Further cuts in world cereal production forecasts this month for maize, wheat, and, to a lesser extent, rice, amidst a faster pace in exports in response to strong global import demand, are seen to result in lower inventories, especially among the major exporters.

FAO’s forecast for 2020 world cereal production is reduced for a second consecutive month, by nearly 13 million tonnes, largely on expectations of diminished world coarse grains production. Despite the downward revisions, global cereal output is still forecast at a record 2 750 million tonnes, surpassing the 2019 output by 1.6 percent. This month’s 10.1 million tonnes cut to the world coarse grains production forecast is driven by lowered maize production forecasts in the European Union (EU) and Ukraine, where continued adverse weather has further reduced yield prospects, as well as in the United States of America (USA) on a smaller acreage. The global wheat production forecast for 2020 is also trimmed by 2.3 million tonnes and now stands at 762.7 million tonnes, just short of the 2016 record level. This reduction largely rests on lower output expectations in Ukraine, as well as in Argentina, where persistent dry weather curtailed yield prospects. By contrast, world rice production in 2020 is forecast to increase by 1.5 percent year-on-year to a new record of 508.7 million tonnes. This level stands slightly (0.4 million tonnes) below October expectations, as somewhat less pessimistic prospects for output in Indonesia were outweighed by downgrades to production in Myanmar and Nigeria, in both cases reflecting the adverse impact of weather on main-crop output. Planting of the 2021 winter wheat crop has begun in the northern hemisphere. Encouraged by higher prices, farmers are expected to expand plantings in several main producing countries, notably in the EU where production could rebound in 2021 from the low outturn this year. In the USA, 2021 winter wheat planting is progressing at a generally quick pace and the sown area is expected to remain broadly unchanged on a yearly basis. However, a continuation of reduced rainfall in the southern and central parts of the Great Plains could curb yields. Similarly, scarce precipitation in the Russian Federation might stifle early crop development, while low soil moisture levels in Ukraine could lead to below-average planted area. In Asia, remunerative prices and generally ample agricultural input supplies are expected to sustain above-average wheat acreages in China, India and Pakistan.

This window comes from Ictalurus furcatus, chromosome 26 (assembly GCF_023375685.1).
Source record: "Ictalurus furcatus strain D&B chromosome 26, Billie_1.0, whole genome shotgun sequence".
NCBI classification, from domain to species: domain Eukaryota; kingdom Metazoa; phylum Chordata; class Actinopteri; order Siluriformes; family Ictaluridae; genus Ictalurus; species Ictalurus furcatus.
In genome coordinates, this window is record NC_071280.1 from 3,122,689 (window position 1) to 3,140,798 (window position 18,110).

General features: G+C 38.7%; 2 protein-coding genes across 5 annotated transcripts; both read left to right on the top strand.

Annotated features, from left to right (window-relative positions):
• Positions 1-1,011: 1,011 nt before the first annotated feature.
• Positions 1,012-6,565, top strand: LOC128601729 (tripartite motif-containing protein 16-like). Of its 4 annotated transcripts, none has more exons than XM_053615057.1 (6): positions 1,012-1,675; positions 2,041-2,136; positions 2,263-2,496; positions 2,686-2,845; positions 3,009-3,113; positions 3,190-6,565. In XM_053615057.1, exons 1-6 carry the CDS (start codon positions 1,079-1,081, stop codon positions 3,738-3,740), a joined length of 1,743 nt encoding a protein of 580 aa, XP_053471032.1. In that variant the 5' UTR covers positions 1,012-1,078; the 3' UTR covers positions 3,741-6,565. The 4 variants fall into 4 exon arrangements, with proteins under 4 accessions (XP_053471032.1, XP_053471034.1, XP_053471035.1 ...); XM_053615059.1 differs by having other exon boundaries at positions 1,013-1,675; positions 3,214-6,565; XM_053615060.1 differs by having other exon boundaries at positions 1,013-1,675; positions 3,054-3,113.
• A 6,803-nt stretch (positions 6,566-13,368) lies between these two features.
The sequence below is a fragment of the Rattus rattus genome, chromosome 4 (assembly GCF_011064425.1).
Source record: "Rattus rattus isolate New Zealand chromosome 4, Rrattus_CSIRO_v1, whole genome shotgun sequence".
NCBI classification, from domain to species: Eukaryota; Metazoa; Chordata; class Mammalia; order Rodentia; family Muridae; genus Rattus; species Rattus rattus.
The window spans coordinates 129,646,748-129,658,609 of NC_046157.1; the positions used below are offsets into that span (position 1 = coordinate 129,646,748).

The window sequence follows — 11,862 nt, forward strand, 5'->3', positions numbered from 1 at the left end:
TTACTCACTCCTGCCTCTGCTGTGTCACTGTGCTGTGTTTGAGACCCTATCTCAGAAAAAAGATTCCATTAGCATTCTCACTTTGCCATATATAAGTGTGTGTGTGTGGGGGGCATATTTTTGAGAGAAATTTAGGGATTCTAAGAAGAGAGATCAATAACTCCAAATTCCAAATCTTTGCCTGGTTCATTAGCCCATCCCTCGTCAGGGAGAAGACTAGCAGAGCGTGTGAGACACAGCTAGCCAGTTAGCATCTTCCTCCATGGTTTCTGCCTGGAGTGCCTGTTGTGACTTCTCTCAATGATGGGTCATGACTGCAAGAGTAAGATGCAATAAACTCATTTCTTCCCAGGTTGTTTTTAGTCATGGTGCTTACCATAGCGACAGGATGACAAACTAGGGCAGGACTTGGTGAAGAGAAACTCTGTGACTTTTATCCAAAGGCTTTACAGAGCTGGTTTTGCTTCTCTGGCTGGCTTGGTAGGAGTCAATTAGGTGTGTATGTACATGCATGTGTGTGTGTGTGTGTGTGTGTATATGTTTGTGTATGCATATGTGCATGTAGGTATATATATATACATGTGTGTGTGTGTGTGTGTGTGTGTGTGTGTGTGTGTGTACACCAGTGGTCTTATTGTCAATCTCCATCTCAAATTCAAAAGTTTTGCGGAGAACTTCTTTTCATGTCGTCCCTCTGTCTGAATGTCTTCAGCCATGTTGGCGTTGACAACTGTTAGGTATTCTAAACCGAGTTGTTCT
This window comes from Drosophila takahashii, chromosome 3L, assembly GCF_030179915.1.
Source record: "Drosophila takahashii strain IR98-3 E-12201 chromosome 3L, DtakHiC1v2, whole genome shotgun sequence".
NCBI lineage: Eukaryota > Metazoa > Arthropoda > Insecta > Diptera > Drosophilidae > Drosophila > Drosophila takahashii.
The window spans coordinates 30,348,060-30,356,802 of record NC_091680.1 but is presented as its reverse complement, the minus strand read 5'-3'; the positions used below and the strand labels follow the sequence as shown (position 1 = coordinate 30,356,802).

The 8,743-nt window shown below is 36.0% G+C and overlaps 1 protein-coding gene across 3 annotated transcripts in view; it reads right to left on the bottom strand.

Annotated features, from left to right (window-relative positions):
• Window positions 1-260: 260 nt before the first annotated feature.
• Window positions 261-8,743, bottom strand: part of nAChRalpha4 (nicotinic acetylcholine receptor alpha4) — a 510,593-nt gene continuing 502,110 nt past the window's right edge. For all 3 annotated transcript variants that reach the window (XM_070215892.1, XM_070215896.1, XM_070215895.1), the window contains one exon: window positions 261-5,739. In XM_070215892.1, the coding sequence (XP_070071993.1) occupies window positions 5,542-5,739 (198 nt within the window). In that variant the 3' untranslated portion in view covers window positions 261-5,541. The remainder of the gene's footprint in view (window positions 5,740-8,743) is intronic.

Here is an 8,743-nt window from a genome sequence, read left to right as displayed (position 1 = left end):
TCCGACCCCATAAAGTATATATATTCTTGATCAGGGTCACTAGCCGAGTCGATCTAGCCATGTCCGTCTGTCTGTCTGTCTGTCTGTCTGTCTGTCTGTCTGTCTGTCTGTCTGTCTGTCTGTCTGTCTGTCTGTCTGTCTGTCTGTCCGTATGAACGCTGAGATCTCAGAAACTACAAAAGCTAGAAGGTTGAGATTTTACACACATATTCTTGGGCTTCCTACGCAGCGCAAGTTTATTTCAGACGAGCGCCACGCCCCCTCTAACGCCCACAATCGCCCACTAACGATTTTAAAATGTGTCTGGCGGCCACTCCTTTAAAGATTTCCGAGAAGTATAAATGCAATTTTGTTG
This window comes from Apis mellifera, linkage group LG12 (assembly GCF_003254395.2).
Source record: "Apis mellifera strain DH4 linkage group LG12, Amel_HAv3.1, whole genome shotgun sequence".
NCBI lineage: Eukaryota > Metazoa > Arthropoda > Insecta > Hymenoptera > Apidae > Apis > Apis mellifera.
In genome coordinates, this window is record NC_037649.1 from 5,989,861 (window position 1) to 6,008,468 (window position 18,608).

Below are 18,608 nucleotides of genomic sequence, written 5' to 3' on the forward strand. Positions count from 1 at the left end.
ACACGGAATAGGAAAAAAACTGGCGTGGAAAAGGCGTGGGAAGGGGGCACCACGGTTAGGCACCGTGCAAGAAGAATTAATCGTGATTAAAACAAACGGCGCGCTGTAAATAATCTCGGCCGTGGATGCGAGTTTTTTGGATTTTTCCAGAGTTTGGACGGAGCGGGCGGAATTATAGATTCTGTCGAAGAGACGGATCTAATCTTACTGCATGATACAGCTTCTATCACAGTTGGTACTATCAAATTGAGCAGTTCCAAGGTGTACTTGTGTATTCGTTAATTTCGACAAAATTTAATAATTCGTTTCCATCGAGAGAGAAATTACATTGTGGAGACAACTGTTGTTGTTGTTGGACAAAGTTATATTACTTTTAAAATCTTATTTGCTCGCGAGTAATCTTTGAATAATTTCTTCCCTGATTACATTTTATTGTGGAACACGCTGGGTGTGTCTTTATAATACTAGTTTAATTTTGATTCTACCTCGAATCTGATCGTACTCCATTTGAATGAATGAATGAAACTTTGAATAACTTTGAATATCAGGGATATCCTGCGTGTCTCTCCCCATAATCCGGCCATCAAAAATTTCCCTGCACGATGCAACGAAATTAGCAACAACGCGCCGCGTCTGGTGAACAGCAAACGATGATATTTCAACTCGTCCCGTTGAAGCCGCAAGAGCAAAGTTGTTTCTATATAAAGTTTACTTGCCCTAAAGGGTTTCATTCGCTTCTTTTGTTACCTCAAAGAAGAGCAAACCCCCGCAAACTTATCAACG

World total cereal utilization in 2020/21 is forecast to reach 2 745 million tonnes, up marginally since October and 1.9 percent higher than in 2019/20. The forecast for total wheat utilization in 2020/21 is scaled up slightly this month, mostly on increased consumption expected in the EU, raising the global forecast to 758 million tonnes, up 1.0 percent from the 2019/20 level. Upward revisions for the feed use of coarse grains this month are balanced by lowered demand for non-food uses, keeping the coarse grains utilization forecast for 2020/21 unchanged from last month at 1 477 million tonnes, up 2.6 percent from 2019/20, driven largely by increased feed use. Fuelled by expanding food use, global rice utilization in 2020/21 is predicted to reach 510 million tonnes, also barely changed since October, but up 1.5 percent from the 2019/20 estimate.